The Silence Show – at Culturgest

In the first room, an audio installation presents four sound works. The first is by Russolo, Risveglio di una Cittá, from 1913. The work was written not for a conventional orchestra, but for instruments designed by Russolo himself, the 16 Intonarumori. They were built between 1910 and 1930 and disappeared after the Second World War.

The composer intended to create an orchestra with everyday sounds, urban noises, far from the placidity attributed to the “silences” of nature and “ancient life”. Russolo had a fascination for the dissonant and the “amalgam of sounds” that surprised the ears, scarcely used to understanding the “noise sounds”, as he said, of the everyday machines and cities. According to the composer, it was polyphonically rich and instrumentally coloured material.

These “noise sounds” are also in the various rooms of the exhibition. In these spaces, the difference between the enjoyment of a visual or sculptural work of art and the combination of indistinguishable sounds is striking. It is also the underlining of Cage’s idea: unlike a painting that is mounted on the wall, music, sound or noise are not confined to a room. It diffuses, merges, propagates, gravitates, invading other spaces. An installation by Pedro Tudela, also in this exhibition, enters the visitor’s ear, and exemplifies the vigorous contamination of sound, without brakes, in the exhibition venue.

Let’s go back to Russolo and his 1913 manifesto. The composer often said that the “increasing multiplication of machines in daily life” allowed a “great number of varied noises, making pure sound, because of its smallness and monotony, no longer capable of provoking emotions.” The music, for him, “developed in the search for a more complex polyphony and a greater range of timbres and instrumental colours.”

The ear got used, as he often claimed, to the “sound slaps”, to the unpredictability of modern life, full of noises of all kinds, which Russolo considered less monotonous than the music played by several gloomy violins.

Also in the first room of the exhibition, Russolo’s work is linked to three other sound pieces, including La Battaglia di Adrianopoli, 1924, by Fillipo Tommaso Marinetti, which Russolo transcribed in his futuristic manifesto. Russolo’s relationship with Marinetti’s work arose in a movement of Italian avant-garde artists, in particular futurists, who used multi-sensorial resources in their works.

Marinetti, years before Russolo, published the Futurist Manifesto, 1909, where he praised speed, machines, and where he defended that a roaring car was more beautiful than the Winged Victory of Samothrace.

Still in the same room, the excerpt from Ursonata, by Kurt Schwitters, 1932, follows the sound recordings of Marinetti and Russolo. The automatic writing and the sound poems revitalized the works of art. As in Russolo and Marinetti, the machines were praised up to the peak of noise.

From that first moment, when Russolo, Marinetti, Schwiters and Hausmann, primordial elements in the use of sound in the plastic arts, came together, we then encounter works by artists of the 20th and early 21st centuries. It is an exhibition with a sensorial experience, focused essentially on sound, but not only on sound. Almost like a reflection on art without the noise of the image? A “look” at the most recent art, and of the 20th century, without saturated visual illusions, which overshadow even the clear thinking about art itself? In any case, the sensorial potentialities of sound are clues to understanding visual plastic art, bringing it closer to reason and reflection on its current effectiveness. Emphasizing the importance of communication through sound, among other senses, allows not only understanding the global fusion of different artistic areas, in the sense of total art, but also softens art under the influence of the visual, and approaches the artistic phenomenon to what is surprising, odd, but capable of feeding novelty. Kurt Schwitters, when explaining his sonata with primordial sounds, taken from a poem by Hausmann, refers to the sounds grabbed from the railway towers. According to the artist, it was an interesting sound material because there was no way to understand it at that time.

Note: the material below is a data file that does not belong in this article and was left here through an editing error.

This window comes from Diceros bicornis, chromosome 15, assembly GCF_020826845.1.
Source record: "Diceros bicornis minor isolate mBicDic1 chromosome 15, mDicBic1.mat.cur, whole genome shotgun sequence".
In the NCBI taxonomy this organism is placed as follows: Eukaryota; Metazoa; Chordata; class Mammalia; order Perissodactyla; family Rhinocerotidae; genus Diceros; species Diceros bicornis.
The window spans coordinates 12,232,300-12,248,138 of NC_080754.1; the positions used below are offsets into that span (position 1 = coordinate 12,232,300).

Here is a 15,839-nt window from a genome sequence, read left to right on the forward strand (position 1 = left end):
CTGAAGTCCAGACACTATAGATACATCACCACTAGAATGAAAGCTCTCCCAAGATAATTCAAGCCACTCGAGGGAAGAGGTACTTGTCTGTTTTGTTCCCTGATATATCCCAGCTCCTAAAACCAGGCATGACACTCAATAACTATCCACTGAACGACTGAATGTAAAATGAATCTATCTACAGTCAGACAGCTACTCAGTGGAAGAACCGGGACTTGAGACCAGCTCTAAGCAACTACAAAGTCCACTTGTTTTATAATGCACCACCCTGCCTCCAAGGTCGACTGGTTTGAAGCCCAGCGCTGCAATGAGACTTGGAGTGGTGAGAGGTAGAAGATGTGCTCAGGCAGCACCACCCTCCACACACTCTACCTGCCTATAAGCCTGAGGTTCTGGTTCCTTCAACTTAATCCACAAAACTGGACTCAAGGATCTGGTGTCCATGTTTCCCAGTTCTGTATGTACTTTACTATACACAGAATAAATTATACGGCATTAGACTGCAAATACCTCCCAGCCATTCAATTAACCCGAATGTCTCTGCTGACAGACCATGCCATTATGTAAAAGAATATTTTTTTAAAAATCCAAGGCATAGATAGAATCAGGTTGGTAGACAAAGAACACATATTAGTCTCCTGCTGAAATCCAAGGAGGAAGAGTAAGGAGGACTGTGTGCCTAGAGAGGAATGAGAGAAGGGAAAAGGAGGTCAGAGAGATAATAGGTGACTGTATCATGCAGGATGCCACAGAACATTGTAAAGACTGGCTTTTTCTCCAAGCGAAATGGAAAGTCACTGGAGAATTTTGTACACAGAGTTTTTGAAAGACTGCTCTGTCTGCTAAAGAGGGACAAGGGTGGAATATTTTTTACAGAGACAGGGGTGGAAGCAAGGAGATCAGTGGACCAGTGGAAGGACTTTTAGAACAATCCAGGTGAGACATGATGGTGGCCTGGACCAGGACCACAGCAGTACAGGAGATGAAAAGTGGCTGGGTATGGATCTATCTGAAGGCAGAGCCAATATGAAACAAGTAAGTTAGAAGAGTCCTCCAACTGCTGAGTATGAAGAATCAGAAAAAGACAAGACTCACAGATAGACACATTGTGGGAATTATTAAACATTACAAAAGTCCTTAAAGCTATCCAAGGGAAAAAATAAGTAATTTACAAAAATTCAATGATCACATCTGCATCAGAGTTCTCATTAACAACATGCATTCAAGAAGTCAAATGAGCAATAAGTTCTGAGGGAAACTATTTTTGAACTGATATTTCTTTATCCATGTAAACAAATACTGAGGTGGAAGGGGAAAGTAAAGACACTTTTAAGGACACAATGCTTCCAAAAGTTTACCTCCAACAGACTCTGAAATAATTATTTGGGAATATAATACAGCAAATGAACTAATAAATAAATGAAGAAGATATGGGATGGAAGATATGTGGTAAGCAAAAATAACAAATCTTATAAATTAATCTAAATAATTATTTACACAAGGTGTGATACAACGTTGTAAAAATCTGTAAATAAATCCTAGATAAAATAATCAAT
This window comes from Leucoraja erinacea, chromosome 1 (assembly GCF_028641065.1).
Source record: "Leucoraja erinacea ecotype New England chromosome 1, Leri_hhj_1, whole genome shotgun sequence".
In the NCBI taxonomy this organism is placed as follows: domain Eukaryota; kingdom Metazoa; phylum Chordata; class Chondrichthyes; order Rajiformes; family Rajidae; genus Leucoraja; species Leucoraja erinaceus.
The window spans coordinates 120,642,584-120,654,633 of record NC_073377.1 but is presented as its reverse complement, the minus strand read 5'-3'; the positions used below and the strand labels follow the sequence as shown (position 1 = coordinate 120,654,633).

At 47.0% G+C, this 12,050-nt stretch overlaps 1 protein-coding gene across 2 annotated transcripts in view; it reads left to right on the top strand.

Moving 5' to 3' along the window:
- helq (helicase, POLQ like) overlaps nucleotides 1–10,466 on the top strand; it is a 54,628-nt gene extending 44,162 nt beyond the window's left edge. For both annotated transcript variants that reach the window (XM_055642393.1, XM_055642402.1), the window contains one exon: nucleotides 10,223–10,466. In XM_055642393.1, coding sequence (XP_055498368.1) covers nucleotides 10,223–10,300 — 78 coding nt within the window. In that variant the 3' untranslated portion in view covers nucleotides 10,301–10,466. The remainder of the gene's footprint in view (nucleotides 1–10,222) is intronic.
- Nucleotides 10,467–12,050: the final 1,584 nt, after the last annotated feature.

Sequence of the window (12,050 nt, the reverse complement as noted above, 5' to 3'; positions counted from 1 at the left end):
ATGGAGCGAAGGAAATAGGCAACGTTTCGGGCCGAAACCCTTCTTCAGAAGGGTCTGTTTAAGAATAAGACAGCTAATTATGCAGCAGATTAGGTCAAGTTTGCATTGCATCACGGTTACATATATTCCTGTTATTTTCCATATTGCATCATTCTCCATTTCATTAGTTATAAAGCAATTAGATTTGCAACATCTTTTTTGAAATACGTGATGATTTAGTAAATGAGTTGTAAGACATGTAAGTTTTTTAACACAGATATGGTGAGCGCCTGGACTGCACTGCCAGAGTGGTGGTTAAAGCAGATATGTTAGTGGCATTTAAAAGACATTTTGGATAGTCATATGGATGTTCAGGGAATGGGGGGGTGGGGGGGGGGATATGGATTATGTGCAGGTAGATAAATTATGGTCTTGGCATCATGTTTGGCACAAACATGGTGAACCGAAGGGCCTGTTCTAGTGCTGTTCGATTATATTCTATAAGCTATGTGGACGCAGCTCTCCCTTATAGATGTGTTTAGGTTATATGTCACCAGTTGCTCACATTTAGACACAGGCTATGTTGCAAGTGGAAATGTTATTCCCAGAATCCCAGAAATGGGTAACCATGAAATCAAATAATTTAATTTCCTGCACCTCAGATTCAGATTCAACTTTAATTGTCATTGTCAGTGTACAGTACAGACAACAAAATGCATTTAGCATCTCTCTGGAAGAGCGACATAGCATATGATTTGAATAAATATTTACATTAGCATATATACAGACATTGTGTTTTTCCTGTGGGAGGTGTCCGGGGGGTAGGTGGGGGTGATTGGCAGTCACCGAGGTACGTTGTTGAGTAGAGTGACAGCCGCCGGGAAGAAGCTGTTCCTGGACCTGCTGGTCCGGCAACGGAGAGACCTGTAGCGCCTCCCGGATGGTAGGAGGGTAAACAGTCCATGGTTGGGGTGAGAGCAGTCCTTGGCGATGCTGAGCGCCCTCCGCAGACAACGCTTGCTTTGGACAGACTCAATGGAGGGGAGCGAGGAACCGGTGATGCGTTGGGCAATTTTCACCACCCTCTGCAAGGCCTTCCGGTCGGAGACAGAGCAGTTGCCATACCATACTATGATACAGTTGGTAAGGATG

Throughout the circuit, we are affected by artists in their various sound proposals. Just to mention a few: One Million Years, by On Kawara, Tribu, by Julião Sarmento, the aforementioned Pedro Tudela, Dennis Oppenheim, Christian Marclay, Rodney Graham, Escutura, by Laura Belém, Maria Thereza Alves, Ja Ja Ja Ja, by Joseph Beuys, Joan Jonas, Bruce Nauman, Ricardo Jacinto, António Dias, Luisa Cunha, among others.

The Invisible Show, curated by Delfim Sardo, is on view at Culturgest until January 10.

Carla Carbone was born in Lisbon, 1971. She studied Drawing in and Design of Equipment at the Faculty of Fine Arts in Lisbon. Completed his Masters in Visual Arts Teaching. She writes about Design since 1999, first in the newspaper O Independente, then in editions like Anuário de Design, arq.a magazine, DIF, Parq. She also participates in editions such as FRAME, Diário Digital, Wrongwrong, and in the collection of Portuguese designers, edited by the newspaper Público. She collaborated with illustrations for Fanzine Flanzine and Gerador magazine. (photo: Eurico Lino Vale)

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